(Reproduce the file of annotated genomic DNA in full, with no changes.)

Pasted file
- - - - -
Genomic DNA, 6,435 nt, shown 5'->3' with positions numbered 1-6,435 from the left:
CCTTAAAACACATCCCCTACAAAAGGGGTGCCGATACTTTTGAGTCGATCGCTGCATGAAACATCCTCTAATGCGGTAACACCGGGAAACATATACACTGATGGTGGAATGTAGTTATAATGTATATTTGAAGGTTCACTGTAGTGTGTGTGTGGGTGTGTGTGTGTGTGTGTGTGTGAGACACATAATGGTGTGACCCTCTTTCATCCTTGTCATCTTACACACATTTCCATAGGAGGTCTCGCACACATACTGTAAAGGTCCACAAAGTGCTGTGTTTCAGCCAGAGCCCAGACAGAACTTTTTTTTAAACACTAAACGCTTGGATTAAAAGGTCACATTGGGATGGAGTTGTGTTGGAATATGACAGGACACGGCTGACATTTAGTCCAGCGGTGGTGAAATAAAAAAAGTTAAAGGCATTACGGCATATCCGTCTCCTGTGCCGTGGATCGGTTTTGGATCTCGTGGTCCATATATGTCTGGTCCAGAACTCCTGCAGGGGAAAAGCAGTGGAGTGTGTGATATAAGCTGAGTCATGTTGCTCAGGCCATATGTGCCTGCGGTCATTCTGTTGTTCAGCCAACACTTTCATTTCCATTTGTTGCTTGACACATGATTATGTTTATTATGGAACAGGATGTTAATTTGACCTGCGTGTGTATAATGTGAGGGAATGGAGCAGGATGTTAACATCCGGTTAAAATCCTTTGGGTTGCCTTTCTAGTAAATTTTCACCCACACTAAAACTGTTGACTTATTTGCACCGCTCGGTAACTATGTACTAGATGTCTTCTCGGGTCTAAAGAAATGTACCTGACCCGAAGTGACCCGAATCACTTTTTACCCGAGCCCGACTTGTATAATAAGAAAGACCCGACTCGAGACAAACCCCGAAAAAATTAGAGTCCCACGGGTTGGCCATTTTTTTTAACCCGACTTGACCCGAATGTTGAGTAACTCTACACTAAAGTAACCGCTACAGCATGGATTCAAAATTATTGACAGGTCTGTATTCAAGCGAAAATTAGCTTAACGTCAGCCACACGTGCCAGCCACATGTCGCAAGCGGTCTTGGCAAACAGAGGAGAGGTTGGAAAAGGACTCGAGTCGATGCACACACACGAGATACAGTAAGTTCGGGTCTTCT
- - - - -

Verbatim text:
Genomic DNA, 6,435 nt, shown 5'->3' with positions numbered 1-6,435 from the left:
CCTTAAAACACATCCCCTACAAAAGGGGTGCCGATACTTTTGAGTCGATCGCTGCATGAAACATCCTCTAATGCGGTAACACCGGGAAACATATACACTGATGGTGGAATGTAGTTATAATGTATATTTGAAGGTTCACTGTAGTGTGTGTGTGGGTGTGTGTGTGTGTGTGTGTGTGAGACACATAATGGTGTGACCCTCTTTCATCCTTGTCATCTTACACACATTTCCATAGGAGGTCTCGCACACATACTGTAAAGGTCCACAAAGTGCTGTGTTTCAGCCAGAGCCCAGACAGAACTTTTTTTTAAACACTAAACGCTTGGATTAAAAGGTCACATTGGGATGGAGTTGTGTTGGAATATGACAGGACACGGCTGACATTTAGTCCAGCGGTGGTGAAATAAAAAAAGTTAAAGGCATTACGGCATATCCGTCTCCTGTGCCGTGGATCGGTTTTGGATCTCGTGGTCCATATATGTCTGGTCCAGAACTCCTGCAGGGGAAAAGCAGTGGAGTGTGTGATATAAGCTGAGTCATGTTGCTCAGGCCATATGTGCCTGCGGTCATTCTGTTGTTCAGCCAACACTTTCATTTCCATTTGTTGCTTGACACATGATTATGTTTATTATGGAACAGGATGTTAATTTGACCTGCGTGTGTATAATGTGAGGGAATGGAGCAGGATGTTAACATCCGGTTAAAATCCTTTGGGTTGCCTTTCTAGTAAATTTTCACCCACACTAAAACTGTTGACTTATTTGCACCGCTCGGTAACTATGTACTAGATGTCTTCTCGGGTCTAAAGAAATGTACCTGACCCGAAGTGACCCGAATCACTTTTTACCCGAGCCCGACTTGTATAATAAGAAAGACCCGACTCGAGACAAACCCCGAAAAAATTAGAGTCCCACGGGTTGGCCATTTTTTTTAACCCGACTTGACCCGAATGTTGAGTAACTCTACACTAAAGTAACCGCTACAGCATGGATTCAAAATTATTGACAGGTCTGTATTCAAGCGAAAATTAGCTTAACGTCAGCCACACGTGCCAGCCACATGTCGCAAGCGGTCTTGGCAAACAGAGGAGAGGTTGGAAAAGGACTCGAGTCGATGCACACACACGAGATACAGTAAGTTCGGGTCTTCT